The first of these, 1995’s Memoirs of a Jewish Extremist: The Story of a Transformation (Harper Perennial), detailed how, as a boy growing up in Brooklyn, his father’s horrifying stories of genocide instilled in him a seething rage for retribution. Soon enough, he was swept away by the teachings of the ultra-nationalistic rabbi Meir Kehane and, joining various right-wing movements, was taking part in various protest actions. At the climax of his activism, Halevi led an unprecedented demonstration in Moscow to force the world to free Soviet Jews.However, he then began to question motives and, repudiating anger, set out to free himself from “the bitter accounts of history”, seeking a life that was different from his father’s.That transformation was further explored in 2001’s At the Entrance to the Garden of Eden: A Jew’s Search for Hope with Christians and Muslims in the Holy Land (HarperCollins). An altogether more spiritual work than his first, it details a conundrum that Halevi had explored in a two-year search for a common language with Muslims and Christians: if religion had fuelled conflict in the Holy Land, could it also be a source of unity as well?Halevi’s latest book, Letters to My Palestinian Neighbor, was published in May this year to general acclaim. The former chief rabbi of the Commonwealth, Lord Jonathan Sacks, described it a “deeply moving plea for human understanding across one of the most tragic divides in modern politics”, while Haroon Moghul, author of last year’s How to Be a Muslim: An American Story (Beacon Press), said the book was “a gift and a challenge, a gorgeously composed, deeply personal accomplishment animated by this simple gesture: I will share my convictions, because I wish for you to share yours.”
The book’s chapters are framed as letters that include both concise, balanced histories – of such topics as the history of present-day Zionism and the occupation of the West Bank and Gaza – and his own memories of growing up an American Jew. Halevi has stated that he wants “to start the first public conversation between an Israeli writer and our neighbours about who we are, why we see ourselves as indigenous to this land, and what is our shared future in the region”.
To this end, he has permitted an Arabic translation of the book to be downloaded for free and has invited Palestinians, Arabs, and Muslims to write to him in response to the book in order to initiate a dialogue. According to the Times of Israel, Halevi may publish the exchanges in a forthcoming book.
More trouble on the horizon, this time in the form of Germaine Greer’s forthcoming polemic, On Rape (Bloomsbury). It’s fairly brief at 96 pages – it’s part of the publisher’s Little Books on Big Ideas imprint – but it’s going to put noses out of joint with its call to rethink on what she has termed a “hate crime”.“The word ‘rape’ as used in this essay,” Greer states at the outset, “will apply only to penetration of the vagina of an unwilling human female by the penis of a human male. It will not be a portmanteau word into which are tipped sexual assaults of many kinds, involving outrages inflicted with different instruments in different parts of the body. In the interests of clarity, the category of rape has here been decluttered, and the instrument limited to the penis and the site of the penetration to the vagina.”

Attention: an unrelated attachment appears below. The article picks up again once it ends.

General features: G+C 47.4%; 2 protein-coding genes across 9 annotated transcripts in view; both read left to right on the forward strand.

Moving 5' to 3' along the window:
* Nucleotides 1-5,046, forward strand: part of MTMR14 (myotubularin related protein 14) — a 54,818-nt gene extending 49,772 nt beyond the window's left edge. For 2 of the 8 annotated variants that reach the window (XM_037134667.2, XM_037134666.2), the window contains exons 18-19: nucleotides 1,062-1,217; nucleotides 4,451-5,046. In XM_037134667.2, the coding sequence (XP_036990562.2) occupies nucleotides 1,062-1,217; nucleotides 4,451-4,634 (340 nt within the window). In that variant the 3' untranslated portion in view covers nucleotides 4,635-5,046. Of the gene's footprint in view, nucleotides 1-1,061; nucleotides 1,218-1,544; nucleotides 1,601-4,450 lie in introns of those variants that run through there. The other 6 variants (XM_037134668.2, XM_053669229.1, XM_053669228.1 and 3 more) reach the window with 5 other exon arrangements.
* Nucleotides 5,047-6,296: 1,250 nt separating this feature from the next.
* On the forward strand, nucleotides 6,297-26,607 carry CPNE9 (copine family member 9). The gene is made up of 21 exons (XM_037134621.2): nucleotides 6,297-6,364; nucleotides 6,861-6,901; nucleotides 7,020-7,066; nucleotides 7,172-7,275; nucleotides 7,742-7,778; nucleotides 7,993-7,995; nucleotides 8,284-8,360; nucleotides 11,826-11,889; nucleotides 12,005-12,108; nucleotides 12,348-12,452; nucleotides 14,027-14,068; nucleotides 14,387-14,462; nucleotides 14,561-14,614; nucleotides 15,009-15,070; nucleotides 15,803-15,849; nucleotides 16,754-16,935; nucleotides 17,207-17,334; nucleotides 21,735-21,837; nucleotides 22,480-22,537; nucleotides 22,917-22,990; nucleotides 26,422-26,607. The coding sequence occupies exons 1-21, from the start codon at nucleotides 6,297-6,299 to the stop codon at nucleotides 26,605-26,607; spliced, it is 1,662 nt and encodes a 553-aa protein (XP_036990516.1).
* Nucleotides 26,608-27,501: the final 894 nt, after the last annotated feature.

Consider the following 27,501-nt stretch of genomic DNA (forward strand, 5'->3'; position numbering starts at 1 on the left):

Greer’s concern here is domestic rape. Writing in the London Sunday Times, she points out that very few of these cases ever appear before the courts. “It surely cannot be right that non-consensual sex is occurring daily up hill and down dale with most of the men involved getting away scot free, while those very few men who are tried and convicted are sent away for enormous lengths of time.”
HATCHET JOBS, ETCWhat did Christopher Howse, an assistant editor at the Daily Telegraph and a regular contributor to the Spectator, ever do to annoy the critic John Walsh? The latter reviewed Howse’s new book, Soho in the Eighties (Bloomsbury Continuum) for the Sunday Times of London recently and certainly put in the boot. And the knife. And the knout. And the knuckleduster…
According to the publisher’s bumf, Howse’s memoir recalls the “brilliant flowering of a daily tragi-comedy enacted in pubs like the Coach and Horses or the French and in drinking clubs like the Colony Room [in Soho].
“These were places of constant conversation and regular rows fuelled by alcohol. The cast was more improbable than any soap opera. Some were widely known – Jeffrey Bernard, Francis Bacon, Tom Baker or John Hurt. Just as important were the character actors: the Village Postmistress, the Red Baron, Granny Smith. The bite came from the underlying tragedy: lost spouses, lost jobs, pennilessness, homelessness and death.”
Walsh was having none of that. “Soho in the Eighties,” he concluded, "offers a claustrophobic Gehenna of crapulous deadbeats telling each other how worthless they are. It’s about as amusing as a burning orphanage.”
Ouch.THE BOTTOM LINE
“A woman with a good plane and a bold plan was impossible to ignore – and easy to disparage.” – Fly Girls: How Five Daring Women Defied All Odds and Made Aviation History by Keith O’Brien (Houghton Mifflin Harcourt).